The sad fact is that I've probably never had good pad thai anyway (I always thought the key was a ton of oil and gross peanut butter sauce), so even without fish sauce this version from Andrea's easy vegan cooking pretty much knocked my socks off. Everything in it was cheap and almost everything easy to find at Henry's (save tamarind paste).
A couple of tips: cut everything up beforehand and separate it into a few batches (garlic in one, broccoli, carrot, tofu in another, tamari, syrup, red pepper flakes, shallot, and green onions in another). I've never done this before for anything, but it was absolutely necessary here -- once you start cooking it just takes a few minutes for everything to come together. Also the tamarind I found was in a gooey brick in plastic wrap, with pieces of the shell and seeds interspersed. I soaked it in warm water for a few minutes and then worked some of it through a strainer to get a paste like consistency. I would probably not recommend this method if you can avoid it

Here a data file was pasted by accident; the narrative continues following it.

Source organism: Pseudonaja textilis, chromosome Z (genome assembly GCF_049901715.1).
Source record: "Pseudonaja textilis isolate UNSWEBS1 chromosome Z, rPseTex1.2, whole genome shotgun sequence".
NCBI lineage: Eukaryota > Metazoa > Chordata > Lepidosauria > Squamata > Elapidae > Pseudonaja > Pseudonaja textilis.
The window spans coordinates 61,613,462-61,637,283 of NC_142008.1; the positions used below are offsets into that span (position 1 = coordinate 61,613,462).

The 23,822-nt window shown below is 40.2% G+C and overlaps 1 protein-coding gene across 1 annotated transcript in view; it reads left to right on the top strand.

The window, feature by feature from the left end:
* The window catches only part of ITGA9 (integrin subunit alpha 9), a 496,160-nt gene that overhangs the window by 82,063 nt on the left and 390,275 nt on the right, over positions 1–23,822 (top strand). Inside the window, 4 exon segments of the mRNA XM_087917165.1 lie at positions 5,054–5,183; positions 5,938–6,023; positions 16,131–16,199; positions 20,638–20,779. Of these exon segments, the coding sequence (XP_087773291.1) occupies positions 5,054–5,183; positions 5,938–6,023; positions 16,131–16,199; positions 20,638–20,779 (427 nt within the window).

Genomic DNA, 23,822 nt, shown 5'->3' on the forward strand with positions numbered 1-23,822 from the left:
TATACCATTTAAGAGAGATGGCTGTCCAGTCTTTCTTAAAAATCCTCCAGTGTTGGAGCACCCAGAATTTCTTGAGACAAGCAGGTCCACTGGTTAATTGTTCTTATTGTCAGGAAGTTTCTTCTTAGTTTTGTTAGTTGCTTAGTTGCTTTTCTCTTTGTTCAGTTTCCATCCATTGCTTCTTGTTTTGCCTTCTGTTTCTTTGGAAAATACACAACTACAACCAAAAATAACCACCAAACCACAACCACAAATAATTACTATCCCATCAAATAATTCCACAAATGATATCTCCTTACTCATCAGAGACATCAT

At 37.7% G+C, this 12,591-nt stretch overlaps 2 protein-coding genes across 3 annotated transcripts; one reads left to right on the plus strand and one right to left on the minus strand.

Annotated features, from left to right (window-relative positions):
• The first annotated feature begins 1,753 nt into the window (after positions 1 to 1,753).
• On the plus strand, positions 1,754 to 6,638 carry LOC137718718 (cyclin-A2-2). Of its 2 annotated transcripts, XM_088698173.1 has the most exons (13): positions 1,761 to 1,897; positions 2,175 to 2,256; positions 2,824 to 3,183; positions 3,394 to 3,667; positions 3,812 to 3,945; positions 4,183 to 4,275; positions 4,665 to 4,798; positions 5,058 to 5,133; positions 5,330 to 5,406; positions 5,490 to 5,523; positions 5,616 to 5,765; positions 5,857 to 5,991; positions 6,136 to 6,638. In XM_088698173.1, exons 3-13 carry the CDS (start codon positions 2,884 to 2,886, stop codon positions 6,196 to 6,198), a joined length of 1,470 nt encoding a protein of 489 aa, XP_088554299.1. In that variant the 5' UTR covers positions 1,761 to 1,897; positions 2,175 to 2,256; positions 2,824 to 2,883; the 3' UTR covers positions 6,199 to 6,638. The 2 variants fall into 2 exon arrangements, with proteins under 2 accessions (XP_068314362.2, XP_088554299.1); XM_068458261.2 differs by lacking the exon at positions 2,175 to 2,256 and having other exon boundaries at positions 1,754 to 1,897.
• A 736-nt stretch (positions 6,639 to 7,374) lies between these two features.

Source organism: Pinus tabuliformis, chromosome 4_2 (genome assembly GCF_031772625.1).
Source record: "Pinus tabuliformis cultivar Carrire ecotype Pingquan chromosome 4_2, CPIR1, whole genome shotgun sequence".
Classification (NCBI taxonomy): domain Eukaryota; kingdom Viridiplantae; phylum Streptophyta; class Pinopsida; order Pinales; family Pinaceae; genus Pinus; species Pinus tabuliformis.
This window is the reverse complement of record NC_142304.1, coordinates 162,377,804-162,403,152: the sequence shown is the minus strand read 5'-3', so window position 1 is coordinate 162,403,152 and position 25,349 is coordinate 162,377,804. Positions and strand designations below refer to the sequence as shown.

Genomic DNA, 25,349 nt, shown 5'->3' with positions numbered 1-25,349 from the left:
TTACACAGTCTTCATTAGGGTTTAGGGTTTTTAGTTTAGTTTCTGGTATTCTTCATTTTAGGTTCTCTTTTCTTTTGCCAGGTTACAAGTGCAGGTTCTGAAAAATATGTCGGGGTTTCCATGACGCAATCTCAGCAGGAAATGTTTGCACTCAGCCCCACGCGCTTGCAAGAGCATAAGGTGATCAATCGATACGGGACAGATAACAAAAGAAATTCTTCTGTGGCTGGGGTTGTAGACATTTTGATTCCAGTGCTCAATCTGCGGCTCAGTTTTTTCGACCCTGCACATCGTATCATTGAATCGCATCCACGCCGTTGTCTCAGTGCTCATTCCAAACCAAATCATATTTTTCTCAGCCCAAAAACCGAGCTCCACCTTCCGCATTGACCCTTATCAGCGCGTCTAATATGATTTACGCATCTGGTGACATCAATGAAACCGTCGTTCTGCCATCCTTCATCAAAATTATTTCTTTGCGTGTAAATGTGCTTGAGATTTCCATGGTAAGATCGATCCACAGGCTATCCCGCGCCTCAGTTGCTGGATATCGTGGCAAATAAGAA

Tuesday, March 2, 2010

Lentil loaf

This is going to have a little bit of a learning curve, I can already tell. My goal is to put up pictures of delicious things that I liked eating and not to like impart my encyclopedic cooking knowledge to the world, but I am still a little embarrassed about pulling two recipes from the same blog two days in a row.

In any case, last night's dinner (and today's lunch and probably tonight's dinner too) was this. Since I only had regular lentils and not French lentils (going to have to admit ignorance on this one?) I paid heed to Carolyn's comment at the bottom and cooked them down a little more than I normally would. Everything tasted great, but it really took a day in the fridge for it to congeal into a properly sliceable "loaf". I would say you could substitute for almost anything except the cumin which was absolutely critical, and I don't even love cumin that much.

Since I don't really eat french fries anymore, I so rarely have an excuse to have ketchup... mmmm